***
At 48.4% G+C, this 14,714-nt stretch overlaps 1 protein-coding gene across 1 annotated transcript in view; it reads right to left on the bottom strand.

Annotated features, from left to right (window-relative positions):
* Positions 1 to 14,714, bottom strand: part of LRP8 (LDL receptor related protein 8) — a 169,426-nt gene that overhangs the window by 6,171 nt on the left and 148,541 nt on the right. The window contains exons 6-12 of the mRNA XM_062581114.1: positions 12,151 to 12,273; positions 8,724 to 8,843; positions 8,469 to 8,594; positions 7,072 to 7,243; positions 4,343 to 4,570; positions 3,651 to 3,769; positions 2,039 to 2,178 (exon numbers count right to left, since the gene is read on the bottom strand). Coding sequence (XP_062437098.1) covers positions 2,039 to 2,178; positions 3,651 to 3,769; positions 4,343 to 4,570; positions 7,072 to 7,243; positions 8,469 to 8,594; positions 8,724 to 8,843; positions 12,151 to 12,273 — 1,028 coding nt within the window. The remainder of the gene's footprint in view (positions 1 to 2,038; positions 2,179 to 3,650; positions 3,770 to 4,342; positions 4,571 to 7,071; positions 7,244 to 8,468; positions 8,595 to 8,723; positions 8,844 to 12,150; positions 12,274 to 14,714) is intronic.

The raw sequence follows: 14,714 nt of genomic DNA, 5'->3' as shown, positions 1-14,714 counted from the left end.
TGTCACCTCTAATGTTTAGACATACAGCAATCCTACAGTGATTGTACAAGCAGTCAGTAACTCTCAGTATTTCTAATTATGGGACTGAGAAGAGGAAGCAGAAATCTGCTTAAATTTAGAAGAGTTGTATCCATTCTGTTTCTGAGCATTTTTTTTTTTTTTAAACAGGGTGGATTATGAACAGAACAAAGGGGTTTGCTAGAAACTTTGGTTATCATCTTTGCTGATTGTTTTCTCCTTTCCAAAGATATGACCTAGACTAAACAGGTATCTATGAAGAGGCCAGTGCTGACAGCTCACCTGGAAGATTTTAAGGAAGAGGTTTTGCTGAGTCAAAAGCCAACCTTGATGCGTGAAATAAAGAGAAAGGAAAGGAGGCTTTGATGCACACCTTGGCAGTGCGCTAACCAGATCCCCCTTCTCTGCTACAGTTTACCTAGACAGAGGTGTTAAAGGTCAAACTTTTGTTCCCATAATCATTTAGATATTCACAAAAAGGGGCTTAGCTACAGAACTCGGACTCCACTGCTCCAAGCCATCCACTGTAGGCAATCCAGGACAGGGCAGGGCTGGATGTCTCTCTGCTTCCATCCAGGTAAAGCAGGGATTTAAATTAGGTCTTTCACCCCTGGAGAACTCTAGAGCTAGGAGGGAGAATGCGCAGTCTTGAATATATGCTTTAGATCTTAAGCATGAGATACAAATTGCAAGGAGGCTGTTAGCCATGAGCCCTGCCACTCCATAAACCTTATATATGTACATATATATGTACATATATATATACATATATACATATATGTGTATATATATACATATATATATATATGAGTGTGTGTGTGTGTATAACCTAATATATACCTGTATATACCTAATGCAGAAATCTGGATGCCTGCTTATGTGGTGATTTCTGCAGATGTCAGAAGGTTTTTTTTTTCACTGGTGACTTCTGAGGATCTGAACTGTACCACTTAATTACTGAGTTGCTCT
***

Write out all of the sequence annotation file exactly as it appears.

At 48.4% G+C, this 14,714-nt stretch overlaps 1 protein-coding gene across 1 annotated transcript in view; it reads right to left on the bottom strand.

Annotated features, from left to right (window-relative positions):
* Positions 1 to 14,714, bottom strand: part of LRP8 (LDL receptor related protein 8) — a 169,426-nt gene that overhangs the window by 6,171 nt on the left and 148,541 nt on the right. The window contains exons 6-12 of the mRNA XM_062581114.1: positions 12,151 to 12,273; positions 8,724 to 8,843; positions 8,469 to 8,594; positions 7,072 to 7,243; positions 4,343 to 4,570; positions 3,651 to 3,769; positions 2,039 to 2,178 (exon numbers count right to left, since the gene is read on the bottom strand). Coding sequence (XP_062437098.1) covers positions 2,039 to 2,178; positions 3,651 to 3,769; positions 4,343 to 4,570; positions 7,072 to 7,243; positions 8,469 to 8,594; positions 8,724 to 8,843; positions 12,151 to 12,273 — 1,028 coding nt within the window. The remainder of the gene's footprint in view (positions 1 to 2,038; positions 2,179 to 3,650; positions 3,770 to 4,342; positions 4,571 to 7,071; positions 7,244 to 8,468; positions 8,595 to 8,723; positions 8,844 to 12,150; positions 12,274 to 14,714) is intronic.

The raw sequence follows: 14,714 nt of genomic DNA, 5'->3' as shown, positions 1-14,714 counted from the left end.
TGTCACCTCTAATGTTTAGACATACAGCAATCCTACAGTGATTGTACAAGCAGTCAGTAACTCTCAGTATTTCTAATTATGGGACTGAGAAGAGGAAGCAGAAATCTGCTTAAATTTAGAAGAGTTGTATCCATTCTGTTTCTGAGCATTTTTTTTTTTTTTAAACAGGGTGGATTATGAACAGAACAAAGGGGTTTGCTAGAAACTTTGGTTATCATCTTTGCTGATTGTTTTCTCCTTTCCAAAGATATGACCTAGACTAAACAGGTATCTATGAAGAGGCCAGTGCTGACAGCTCACCTGGAAGATTTTAAGGAAGAGGTTTTGCTGAGTCAAAAGCCAACCTTGATGCGTGAAATAAAGAGAAAGGAAAGGAGGCTTTGATGCACACCTTGGCAGTGCGCTAACCAGATCCCCCTTCTCTGCTACAGTTTACCTAGACAGAGGTGTTAAAGGTCAAACTTTTGTTCCCATAATCATTTAGATATTCACAAAAAGGGGCTTAGCTACAGAACTCGGACTCCACTGCTCCAAGCCATCCACTGTAGGCAATCCAGGACAGGGCAGGGCTGGATGTCTCTCTGCTTCCATCCAGGTAAAGCAGGGATTTAAATTAGGTCTTTCACCCCTGGAGAACTCTAGAGCTAGGAGGGAGAATGCGCAGTCTTGAATATATGCTTTAGATCTTAAGCATGAGATACAAATTGCAAGGAGGCTGTTAGCCATGAGCCCTGCCACTCCATAAACCTTATATATGTACATATATATGTACATATATATATACATATATACATATATGTGTATATATATACATATATATATATATGAGTGTGTGTGTGTGTATAACCTAATATATACCTGTATATACCTAATGCAGAAATCTGGATGCCTGCTTATGTGGTGATTTCTGCAGATGTCAGAAGGTTTTTTTTTTCACTGGTGACTTCTGAGGATCTGAACTGTACCACTTAATTACTGAGTTGCTCT